Three Frames From Aarey Colony

I paid a sunrise visit to Aarey Colony to my favorite country road. By the end, my assistant and I were sceptical about getting any keepers. I did manage three.

Caption: Timing is nothing. Truth is a lie. Reality is absurd. And Aarey is in Mumbai.


Some film shooters say that manual focusing (and a host of obsolete tech features) slows the process down for them, making it more "in the moment", etc. I find such throwbacks to bygone tech eras extremely annoying and counterproductive. I don't shoot photography to slow down, to meditate, or to otherwise feel in the moment. Those things have nothing to do with photography, in my book. Those are lifetstyle issues. The only thing I care about is getting the shot. All these other intentional obstacles photographers deliberately put in their way to make taking a shot more difficult and next to impossible, in some cases, smacks of nuttiness. That being said, when one owns a manual-focus lens, however brilliant, like my Samyang 135mm f2, one can't help but to slow down, especially when shooting wide open with a moving subject. One thing I don't like to do, however, is to conflate available limitations with "process as a lifestyle choice." It's not my choice to slow down (I'll reserve that for when I'm dead or in a coma). And I'll reserve my meditation dates for a bottle of wine. And I'll watch my hit rate plummet as I nail 1 in 10 shots at f2 - without the benefit of praising some delusional set of benefits from missing 90% of the time. But I will take that 10% and run with it like an Olympic sprinter to the finish line, gold medal or not.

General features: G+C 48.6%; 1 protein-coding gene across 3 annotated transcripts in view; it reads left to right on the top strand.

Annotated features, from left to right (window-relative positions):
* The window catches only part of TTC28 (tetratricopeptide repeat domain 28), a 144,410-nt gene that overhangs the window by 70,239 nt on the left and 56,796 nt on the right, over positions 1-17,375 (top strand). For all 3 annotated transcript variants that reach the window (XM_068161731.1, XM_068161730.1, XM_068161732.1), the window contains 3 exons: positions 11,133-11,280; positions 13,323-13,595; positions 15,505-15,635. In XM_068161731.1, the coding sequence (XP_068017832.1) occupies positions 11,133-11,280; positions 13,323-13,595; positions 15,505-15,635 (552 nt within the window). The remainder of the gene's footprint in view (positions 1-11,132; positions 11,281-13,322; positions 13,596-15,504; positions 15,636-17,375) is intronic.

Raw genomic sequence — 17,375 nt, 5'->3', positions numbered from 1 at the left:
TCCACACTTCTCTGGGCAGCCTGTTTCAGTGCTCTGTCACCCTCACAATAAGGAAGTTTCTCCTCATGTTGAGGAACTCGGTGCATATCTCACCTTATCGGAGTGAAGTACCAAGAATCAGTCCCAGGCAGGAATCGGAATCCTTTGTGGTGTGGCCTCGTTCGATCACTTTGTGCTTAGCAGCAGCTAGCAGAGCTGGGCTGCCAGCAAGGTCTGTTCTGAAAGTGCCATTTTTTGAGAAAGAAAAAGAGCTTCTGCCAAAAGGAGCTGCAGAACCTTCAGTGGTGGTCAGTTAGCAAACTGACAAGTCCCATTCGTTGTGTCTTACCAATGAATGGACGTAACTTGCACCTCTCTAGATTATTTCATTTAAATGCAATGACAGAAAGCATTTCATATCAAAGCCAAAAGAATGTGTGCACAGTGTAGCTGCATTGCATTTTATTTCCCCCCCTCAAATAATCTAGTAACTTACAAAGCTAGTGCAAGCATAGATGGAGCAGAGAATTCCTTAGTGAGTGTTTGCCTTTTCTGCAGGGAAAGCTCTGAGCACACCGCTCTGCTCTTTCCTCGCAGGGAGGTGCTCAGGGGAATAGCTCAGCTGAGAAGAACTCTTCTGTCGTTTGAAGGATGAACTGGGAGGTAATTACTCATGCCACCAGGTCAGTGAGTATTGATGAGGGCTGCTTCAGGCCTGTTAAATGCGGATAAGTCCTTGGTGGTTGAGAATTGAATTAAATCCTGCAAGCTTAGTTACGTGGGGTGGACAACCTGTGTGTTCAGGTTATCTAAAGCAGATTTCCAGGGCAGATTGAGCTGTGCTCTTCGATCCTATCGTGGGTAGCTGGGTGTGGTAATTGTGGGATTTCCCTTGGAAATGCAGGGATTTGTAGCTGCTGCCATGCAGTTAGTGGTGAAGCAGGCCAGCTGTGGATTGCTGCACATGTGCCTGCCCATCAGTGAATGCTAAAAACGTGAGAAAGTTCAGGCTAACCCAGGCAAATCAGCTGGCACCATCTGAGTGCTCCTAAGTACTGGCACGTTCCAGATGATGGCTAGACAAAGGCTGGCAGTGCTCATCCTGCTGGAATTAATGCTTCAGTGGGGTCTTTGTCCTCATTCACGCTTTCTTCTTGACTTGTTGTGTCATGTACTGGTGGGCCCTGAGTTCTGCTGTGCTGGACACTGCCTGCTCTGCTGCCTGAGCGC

Caption: This farmer may start to be wondering why I occasionally happen upon him and take photos. It just so happens that each time he's always amidst beautiful scenery, no matter the look he gives me. Truth is, I've chatted with him before and he understood I was taking his picture. But another farmer approached me while I was shooting and began asking me a host of questions in Hindi. When I said "buildings" he then understood my intentions, even if that particular intention was only a background concern. I've found that indicating something in the background was much easier than explaining that I love to photograph people in their natural environments, as in environmental portraiture. I've found that brevity is still very much the soul of wit when dealing with issues of translation.

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